oclHashcat-plus64.exe --hash-type 100 --attack-mode 3 --custom-charset1 ?l?u?s?d --outfile combo_not.out --outfile-format 2 combo_not.txt ?1?1?1?1?1?1?1
I've been trying to debug something with oclHashcat. It appears that while the Radeon 7970 is 30% faster at cracking a single password (2-billion hashes/second) than the Radeon 6970 (1.3-billion hashes/second), it's slower at multi-hash when given the entire LinkedIn file, doing only 200-million/sec vs 400-million/sec. This seems wrong, because the newer card is has a much better memory subsystem than the previous card, and in other tests I've done, has been much faster at multi-password cracking.
Use --remove. Oh, I found the source of the problem: I was using original file on the faster processor, which is twice as large as the one cut down removed the "zeroed" hashes. Memory lookups on GPUs are slower with the larger amount of memory. Thus, shrinking the file makes a big difference in speed. I wonder if splitting the file into small chunks that fit better within the GPU cache might work better.
In the meanwhile, though, simply removing from the source file all the passwords found so far (about 2 million of them) seems to improve the speed by quite a lot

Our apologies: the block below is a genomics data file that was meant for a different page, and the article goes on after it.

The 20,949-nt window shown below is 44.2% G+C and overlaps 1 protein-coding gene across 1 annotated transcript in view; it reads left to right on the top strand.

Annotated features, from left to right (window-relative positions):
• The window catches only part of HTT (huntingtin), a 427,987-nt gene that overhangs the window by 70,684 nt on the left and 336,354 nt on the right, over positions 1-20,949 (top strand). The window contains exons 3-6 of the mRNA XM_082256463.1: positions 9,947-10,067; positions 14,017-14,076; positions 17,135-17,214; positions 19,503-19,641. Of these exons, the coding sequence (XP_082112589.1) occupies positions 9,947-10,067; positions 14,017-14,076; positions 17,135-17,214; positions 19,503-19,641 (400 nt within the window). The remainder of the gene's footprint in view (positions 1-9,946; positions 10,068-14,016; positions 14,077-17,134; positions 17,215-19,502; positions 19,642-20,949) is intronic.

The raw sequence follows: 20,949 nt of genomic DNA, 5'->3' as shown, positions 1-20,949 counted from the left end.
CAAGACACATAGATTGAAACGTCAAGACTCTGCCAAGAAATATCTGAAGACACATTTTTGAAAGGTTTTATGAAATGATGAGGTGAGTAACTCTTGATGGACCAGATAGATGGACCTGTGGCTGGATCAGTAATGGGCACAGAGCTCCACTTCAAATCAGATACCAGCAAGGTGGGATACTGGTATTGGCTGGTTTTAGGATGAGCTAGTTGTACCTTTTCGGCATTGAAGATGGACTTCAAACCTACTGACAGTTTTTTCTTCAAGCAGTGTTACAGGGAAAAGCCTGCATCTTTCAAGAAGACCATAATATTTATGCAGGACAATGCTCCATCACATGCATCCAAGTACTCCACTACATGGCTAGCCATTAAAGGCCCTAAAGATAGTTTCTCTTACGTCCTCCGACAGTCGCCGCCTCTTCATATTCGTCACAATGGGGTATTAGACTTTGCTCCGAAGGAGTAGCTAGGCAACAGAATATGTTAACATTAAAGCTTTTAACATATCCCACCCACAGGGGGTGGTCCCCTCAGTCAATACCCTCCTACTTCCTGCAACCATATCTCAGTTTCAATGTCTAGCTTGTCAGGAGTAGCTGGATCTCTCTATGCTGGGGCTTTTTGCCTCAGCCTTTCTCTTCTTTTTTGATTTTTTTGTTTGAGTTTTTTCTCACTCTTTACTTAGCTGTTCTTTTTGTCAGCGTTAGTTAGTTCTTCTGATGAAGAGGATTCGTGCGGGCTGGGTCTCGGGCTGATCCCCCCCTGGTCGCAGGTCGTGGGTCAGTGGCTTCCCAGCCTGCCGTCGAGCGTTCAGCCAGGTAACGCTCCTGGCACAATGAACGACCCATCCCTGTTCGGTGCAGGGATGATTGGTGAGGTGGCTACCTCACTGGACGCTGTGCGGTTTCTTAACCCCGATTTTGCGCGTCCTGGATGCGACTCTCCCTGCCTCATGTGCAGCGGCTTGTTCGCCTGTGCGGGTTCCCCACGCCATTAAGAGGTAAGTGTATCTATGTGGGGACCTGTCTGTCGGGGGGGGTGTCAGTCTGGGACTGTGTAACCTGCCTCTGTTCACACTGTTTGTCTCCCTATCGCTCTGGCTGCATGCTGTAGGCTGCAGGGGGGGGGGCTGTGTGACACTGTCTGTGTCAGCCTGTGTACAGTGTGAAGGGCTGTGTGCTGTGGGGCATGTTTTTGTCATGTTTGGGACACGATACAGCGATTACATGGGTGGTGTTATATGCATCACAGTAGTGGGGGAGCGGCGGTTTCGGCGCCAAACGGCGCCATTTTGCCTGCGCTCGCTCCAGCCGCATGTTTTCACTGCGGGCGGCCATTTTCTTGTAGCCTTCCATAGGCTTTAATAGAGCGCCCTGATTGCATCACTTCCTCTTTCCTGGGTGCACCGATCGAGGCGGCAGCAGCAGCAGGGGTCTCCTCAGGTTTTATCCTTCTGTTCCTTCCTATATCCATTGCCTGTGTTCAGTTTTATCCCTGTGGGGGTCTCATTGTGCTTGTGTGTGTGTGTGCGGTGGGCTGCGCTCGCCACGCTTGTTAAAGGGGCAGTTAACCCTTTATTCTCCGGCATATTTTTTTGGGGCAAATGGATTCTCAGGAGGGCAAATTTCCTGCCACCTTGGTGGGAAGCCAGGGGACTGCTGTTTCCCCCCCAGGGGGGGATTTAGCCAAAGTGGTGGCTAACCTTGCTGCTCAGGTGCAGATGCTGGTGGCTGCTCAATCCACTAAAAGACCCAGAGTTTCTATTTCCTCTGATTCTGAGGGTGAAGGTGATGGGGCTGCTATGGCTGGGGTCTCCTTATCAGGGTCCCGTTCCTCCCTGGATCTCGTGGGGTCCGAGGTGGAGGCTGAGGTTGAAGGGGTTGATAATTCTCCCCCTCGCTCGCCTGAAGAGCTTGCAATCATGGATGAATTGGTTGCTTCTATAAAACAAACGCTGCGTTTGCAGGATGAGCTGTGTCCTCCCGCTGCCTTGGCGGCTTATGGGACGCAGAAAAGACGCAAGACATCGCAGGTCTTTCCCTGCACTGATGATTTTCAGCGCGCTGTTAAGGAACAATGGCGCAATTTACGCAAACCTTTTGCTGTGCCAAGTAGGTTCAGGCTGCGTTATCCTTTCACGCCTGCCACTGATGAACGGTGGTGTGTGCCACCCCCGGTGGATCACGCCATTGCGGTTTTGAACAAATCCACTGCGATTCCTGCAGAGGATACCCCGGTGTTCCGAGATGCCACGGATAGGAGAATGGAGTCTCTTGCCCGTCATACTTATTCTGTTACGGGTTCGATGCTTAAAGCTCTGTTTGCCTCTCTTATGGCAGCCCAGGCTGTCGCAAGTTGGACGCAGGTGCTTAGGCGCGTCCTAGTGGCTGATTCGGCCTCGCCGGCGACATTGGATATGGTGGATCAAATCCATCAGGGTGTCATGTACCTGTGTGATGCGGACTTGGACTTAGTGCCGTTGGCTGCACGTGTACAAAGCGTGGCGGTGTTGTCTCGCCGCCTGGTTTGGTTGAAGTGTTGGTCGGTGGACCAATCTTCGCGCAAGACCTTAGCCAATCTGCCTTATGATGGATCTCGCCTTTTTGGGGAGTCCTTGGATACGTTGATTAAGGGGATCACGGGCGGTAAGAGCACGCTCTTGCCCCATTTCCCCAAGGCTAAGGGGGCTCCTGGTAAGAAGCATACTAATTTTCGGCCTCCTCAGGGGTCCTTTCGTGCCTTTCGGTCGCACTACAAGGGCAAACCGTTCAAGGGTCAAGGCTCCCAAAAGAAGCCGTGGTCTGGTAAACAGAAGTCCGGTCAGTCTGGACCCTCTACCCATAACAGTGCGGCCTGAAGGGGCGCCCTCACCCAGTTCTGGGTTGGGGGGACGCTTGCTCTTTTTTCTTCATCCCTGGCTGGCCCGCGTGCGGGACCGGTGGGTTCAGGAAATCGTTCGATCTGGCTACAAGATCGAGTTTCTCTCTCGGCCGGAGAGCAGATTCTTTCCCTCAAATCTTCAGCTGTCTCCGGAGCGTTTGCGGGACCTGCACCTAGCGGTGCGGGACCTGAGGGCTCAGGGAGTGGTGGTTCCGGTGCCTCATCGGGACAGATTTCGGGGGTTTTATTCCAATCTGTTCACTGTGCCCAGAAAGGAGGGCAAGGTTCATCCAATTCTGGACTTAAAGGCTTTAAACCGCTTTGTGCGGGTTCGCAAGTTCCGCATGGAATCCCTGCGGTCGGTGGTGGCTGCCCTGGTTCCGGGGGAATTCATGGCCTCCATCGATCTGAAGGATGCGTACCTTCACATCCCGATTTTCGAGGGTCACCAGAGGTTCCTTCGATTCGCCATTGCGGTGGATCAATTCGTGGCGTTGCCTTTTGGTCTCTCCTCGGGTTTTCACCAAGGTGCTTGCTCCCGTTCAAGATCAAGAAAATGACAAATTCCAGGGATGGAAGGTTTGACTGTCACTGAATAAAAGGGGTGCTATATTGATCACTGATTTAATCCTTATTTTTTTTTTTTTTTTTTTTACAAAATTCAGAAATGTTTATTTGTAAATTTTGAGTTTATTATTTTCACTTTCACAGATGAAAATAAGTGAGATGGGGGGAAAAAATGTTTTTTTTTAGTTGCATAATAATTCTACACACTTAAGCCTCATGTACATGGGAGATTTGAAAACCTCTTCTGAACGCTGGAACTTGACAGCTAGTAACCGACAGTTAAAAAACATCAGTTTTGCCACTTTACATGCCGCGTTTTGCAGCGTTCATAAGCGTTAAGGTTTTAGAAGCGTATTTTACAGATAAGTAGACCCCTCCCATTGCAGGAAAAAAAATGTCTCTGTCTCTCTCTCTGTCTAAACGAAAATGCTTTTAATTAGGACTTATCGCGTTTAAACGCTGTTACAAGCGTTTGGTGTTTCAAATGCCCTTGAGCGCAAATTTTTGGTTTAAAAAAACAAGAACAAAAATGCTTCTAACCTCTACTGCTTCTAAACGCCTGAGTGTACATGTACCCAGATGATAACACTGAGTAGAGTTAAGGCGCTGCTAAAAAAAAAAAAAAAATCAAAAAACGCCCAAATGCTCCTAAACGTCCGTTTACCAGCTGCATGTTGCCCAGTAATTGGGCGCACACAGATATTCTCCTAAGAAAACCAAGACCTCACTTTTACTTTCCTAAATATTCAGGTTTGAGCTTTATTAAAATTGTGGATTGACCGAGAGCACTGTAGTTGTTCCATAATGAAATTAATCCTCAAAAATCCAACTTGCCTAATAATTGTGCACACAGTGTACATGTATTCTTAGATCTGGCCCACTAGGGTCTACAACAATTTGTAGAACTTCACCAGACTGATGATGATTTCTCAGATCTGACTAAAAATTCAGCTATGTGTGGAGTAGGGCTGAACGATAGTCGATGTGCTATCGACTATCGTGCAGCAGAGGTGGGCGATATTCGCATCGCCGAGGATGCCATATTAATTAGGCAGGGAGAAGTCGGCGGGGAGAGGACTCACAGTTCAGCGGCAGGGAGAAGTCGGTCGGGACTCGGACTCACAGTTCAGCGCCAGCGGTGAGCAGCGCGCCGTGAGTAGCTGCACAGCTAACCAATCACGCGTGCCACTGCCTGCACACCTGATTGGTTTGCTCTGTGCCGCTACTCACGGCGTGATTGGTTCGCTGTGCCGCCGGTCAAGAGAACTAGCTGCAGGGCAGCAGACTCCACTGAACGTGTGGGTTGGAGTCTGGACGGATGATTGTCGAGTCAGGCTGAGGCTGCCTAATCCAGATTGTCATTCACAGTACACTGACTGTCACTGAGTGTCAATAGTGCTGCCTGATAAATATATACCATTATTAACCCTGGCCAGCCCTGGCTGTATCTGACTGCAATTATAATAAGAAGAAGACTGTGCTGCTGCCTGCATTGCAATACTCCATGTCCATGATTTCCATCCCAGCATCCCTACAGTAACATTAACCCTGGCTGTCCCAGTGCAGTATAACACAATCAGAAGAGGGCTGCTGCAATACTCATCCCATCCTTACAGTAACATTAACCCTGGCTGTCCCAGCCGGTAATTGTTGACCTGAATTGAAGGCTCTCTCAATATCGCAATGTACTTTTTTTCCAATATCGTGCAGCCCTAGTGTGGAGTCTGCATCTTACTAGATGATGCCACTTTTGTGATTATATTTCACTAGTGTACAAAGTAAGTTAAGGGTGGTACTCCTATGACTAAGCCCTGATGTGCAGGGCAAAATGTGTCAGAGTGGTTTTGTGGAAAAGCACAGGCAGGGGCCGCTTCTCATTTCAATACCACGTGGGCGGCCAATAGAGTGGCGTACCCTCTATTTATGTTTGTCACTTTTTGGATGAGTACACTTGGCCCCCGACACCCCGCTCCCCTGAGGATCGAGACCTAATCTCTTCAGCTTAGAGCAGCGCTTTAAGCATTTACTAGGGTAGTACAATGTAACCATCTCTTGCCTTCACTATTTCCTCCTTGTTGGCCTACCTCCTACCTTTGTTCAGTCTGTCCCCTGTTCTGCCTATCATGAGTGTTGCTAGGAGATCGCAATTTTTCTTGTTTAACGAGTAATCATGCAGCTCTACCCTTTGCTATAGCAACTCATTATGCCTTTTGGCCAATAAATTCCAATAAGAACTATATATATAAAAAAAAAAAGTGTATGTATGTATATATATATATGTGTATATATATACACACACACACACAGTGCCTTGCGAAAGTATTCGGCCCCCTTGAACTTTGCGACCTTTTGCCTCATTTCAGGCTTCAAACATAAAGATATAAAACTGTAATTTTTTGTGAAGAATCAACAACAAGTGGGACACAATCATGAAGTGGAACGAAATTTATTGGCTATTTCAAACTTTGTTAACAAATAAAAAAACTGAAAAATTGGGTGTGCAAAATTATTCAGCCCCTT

Hashcat has updated their tools to support the zeroed-out hashes (to ignore the first few bytes when matching SHA1 hashes). Info is here:
Still have fun with the linkedin list? Here is a GPU accelerated oclHashcat-plus special version with -m 150 support: hashcat.net/files/oclHashc…
— hashcat (@hashcat) June 7, 2012
StatusI left a bunch of stuff running over night, and have about 50% of all the passwords cracked. To summarize what I did:
First, I did a dictionary crack of some very large dictionaries. This took seconds, and got a large number of passwords. I'll rerun the numbers later, but it's like a third of all the passwords.
Second, I did a brute-force up to 6 characters. It appears LinkedIn has a minimum length of 6, so you won't find shorter passwords. This took 18 minutes. Going to 7 characters will take 3 days to complete, so I'm letting that run on a separate machine while I do shorter jobs on the main machine.
Third, I did "mutated dictionary" attacks. I used several basic dictionaries, such as the RockYou list, as well as the dictionaries that come with such tools as Cain+Able, John-the-Ripper (JtR), and a list of Facebook names. I ran through all the mutations in the "rules" directory that comes with Hashcat. This found quite a few new passwords not found by the other techniques.
Fourth, I'm doing what Hashcast calls a "hybrid" attack that combines a dictionary either prefixed or followed by a brute-force. For example, right now, I'm runnign a job that does all the words in the RockYou dictionary followed by six lower-case/digits/numbers.
The first jobs took little time, so I rapidly updated this blog post as I did every little thing. Since then, updates have been coming slower as the two computers spend more time crunching numbers.